The Dallas Court of Appeals has added another opinion to the stack of authority recognizing and applying the corporate fiduciary shield doctrine.  In Nichols v. Lin, Nichols brought suit for breach of contract against Tseng Lin, YJ USA, and others.  Nichols sought to hold Lin responsible for the breach on a theory of alter ego.  Lin filed a special appearance, which the trial court sustained.

In an interlocutory appeal, Nichols complained that the trial court abused its discretion in excluding evidence relating to his alter ego allegation.  He also argued that the special appearance should have been denied.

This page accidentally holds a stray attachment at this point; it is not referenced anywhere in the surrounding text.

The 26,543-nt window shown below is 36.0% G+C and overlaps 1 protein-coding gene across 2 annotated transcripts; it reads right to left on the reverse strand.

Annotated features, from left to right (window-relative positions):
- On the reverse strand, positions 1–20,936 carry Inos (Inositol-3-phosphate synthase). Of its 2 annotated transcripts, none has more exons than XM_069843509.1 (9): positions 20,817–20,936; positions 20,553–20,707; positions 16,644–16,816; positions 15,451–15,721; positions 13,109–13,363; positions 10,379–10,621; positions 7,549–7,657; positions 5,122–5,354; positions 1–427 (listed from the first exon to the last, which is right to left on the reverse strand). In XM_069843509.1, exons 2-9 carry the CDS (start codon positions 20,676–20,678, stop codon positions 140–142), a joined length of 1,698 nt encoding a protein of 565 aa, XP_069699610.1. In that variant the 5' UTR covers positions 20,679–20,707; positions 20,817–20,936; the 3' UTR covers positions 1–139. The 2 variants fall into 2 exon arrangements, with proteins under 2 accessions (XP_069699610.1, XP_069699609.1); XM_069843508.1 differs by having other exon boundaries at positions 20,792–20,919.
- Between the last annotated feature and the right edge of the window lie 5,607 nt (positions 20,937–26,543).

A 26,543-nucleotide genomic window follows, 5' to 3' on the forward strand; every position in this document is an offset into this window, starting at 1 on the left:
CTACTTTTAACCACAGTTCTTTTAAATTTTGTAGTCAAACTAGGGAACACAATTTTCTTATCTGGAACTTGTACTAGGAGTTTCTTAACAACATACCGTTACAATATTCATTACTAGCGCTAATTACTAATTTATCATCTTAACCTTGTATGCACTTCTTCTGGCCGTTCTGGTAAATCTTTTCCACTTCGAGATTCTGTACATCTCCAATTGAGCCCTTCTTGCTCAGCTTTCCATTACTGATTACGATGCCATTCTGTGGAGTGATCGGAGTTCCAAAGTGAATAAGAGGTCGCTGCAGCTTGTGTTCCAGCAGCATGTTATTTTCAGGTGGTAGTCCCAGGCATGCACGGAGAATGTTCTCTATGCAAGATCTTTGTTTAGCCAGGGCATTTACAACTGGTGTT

In its review of the excluded evidence, the court of appeals concluded that there was no abuse of discretion because the evidence was not relevant to Nichols’ argument that Lin was an alter ego.  As to the application of the fiduciary shield doctrine, the court observes that this doctrine protects a nonresident corporate officer or employee from a trial court’s exercise of general jurisdiction over the individual when all of his contacts with Texas were made on behalf of his employer.  Here, the evidence demonstrated that Lin’s contacts with Texas were all made on behalf of his corporate employer.  The court of appeals observes that proof the individual was an alter ego will defeat application of the fiduciary shield doctrine.   However, in this case, Nichols’ citations to the record failed to support his written contentions with respect to alter ego.  Therefore, the court of appeals affirmed the trial court’s order.  The opinion may be found at this link.